Happy, Sustainable Holdays!

Joe & I have put a lot of our passion for sustainability into practice this year, & we wanted to carry that through the holidays. Joe is holding me to my promise that I will not buy buy more Christmas decorations (though I still do need to assemble some sort of Advent wreath). We’ve even settled on using our small Christmas tree before passing it on to my sister, for her coming years of dorm & college rental life (!!!).

We’ve been struggling with the real-or-fake debate… I love what The Daily Green has to say about the choice between an artificial or annual tree. But since I can’t afford a bulb tree, we’ll be sticking with the tiny tree I’ve been using for years then hitting the after-Christmas sales for the first (& hopefully only for many years) Betz Family Full-Sized Tree.

So we’re saving money & limiting waste. We’re baking Christmas goodies with organic & local ingredients (which means really limiting my baking to fit a grocery budget). We’re hand-making some Christmas gifts. But how else can we make the holiday sustainable?

Ways in which we’re “failing”:

  1. Every holiday article I read insists that e-cards hold the same sentiment as cards that arrive in your mailbox. As a kid, I endlessly checked the mailbox & flipped through the Christmas card holder that my mom kept on our coffee table. I still decorate with Christmas cards. There’s no way I could pass on the joy of giving & receiving hand-written notes from family & friends. I say I’m doing it to support the USPS. Plus, there are ample recycled cards & cards that support causes (like UNICEF & Oxfam).
  2. Christmas lights. Hmm. I’m torn here. Do we save money & create e-waste by tossing out our still-functioning lights? Do we donate them to Goodwill & pass on energy consumption we’re trying to avoid? I never know what’s best on this one. So for now, we’re opting for limiting the use of our Christmas lights (or using them instead of another table light). When they burn out (or in a year when we can better afford it), we’ll switch to low-energy LED lights.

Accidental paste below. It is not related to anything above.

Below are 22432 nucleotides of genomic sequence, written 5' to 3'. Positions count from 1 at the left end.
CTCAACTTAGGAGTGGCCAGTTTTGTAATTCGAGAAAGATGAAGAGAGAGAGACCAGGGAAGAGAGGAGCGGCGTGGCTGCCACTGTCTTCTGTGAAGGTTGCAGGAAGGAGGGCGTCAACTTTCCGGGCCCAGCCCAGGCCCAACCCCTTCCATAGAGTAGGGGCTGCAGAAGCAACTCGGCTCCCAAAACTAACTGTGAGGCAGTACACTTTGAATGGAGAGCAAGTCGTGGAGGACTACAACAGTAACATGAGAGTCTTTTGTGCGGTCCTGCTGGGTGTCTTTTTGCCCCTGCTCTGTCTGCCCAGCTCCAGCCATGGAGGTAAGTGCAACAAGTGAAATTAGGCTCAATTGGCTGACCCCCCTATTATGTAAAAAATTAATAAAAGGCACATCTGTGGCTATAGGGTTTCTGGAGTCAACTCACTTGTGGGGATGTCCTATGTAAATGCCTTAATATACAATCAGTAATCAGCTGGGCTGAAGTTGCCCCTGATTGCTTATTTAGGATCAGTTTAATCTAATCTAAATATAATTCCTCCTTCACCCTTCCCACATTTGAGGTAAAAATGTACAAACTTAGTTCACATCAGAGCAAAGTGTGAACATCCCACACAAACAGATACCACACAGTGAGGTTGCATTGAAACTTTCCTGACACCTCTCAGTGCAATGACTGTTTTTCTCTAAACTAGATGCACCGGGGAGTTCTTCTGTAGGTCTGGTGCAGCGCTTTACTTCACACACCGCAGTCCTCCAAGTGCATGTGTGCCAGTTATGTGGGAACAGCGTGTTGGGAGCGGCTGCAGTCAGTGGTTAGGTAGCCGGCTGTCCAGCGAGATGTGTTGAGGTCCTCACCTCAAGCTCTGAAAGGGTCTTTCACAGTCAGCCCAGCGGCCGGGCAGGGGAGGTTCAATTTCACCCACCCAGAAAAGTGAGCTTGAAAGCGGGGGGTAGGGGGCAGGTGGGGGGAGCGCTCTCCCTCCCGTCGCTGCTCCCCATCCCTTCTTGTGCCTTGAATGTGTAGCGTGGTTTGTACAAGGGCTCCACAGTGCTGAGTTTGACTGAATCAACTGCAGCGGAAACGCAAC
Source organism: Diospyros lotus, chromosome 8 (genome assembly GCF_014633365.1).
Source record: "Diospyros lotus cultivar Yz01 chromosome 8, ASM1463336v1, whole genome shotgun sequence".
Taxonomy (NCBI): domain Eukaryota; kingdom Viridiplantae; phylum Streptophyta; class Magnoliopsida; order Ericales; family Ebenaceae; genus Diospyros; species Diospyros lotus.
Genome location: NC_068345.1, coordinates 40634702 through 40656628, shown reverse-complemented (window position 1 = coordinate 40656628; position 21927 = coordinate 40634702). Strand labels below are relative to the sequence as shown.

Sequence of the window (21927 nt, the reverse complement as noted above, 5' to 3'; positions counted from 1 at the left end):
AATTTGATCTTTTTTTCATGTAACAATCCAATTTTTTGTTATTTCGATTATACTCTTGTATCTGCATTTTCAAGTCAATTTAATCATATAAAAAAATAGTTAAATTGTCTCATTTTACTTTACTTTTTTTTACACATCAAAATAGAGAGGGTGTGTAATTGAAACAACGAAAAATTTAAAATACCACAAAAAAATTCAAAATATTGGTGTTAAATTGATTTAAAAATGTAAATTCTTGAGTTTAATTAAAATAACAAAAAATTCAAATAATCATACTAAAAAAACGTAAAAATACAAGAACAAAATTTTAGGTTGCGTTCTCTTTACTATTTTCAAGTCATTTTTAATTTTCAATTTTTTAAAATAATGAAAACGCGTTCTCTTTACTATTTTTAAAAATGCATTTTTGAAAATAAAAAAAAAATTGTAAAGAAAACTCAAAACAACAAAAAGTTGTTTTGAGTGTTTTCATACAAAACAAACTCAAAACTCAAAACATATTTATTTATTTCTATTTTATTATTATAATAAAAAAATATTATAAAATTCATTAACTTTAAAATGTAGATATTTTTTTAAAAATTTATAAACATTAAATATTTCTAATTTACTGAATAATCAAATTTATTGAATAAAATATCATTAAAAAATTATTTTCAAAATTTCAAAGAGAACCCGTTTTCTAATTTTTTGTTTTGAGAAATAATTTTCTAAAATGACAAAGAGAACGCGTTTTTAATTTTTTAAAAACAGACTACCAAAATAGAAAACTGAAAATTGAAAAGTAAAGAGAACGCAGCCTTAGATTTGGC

How we can all do better:

  1. One of my favorite holiday gifts is, in the traditional sense, not a gift at all. Organizations like Oxfam and their America Unwrapped program and Heifer International let family members show how much they care about your interests by sending you a card explaining what has been donated on your behalf. Send a goat to a family in Southeast Asia. Send bees to small farms in Africa. Have fun with it. Here are more ideas for 11 holiday gifts benefiting nonprofits & 9 holiday cards benefiting nonprofits.
  2. If you know me, you know I love crafts. That’s why I spent my Thanksgiving break making tablecloths, curtains & new covers for chairs. If you have itty-bitties or are like me and will look for any reason to make something, make some Christmas ornaments for a more unique tree. Most of them can be made with random things found around the average home.
  3. Skip the gift wrap. Opt for re-useable bags & boxes. Or, like my mom suggested, wrap gifts in hand towels & cloth napkins so that even the packaging becomes part of the gift.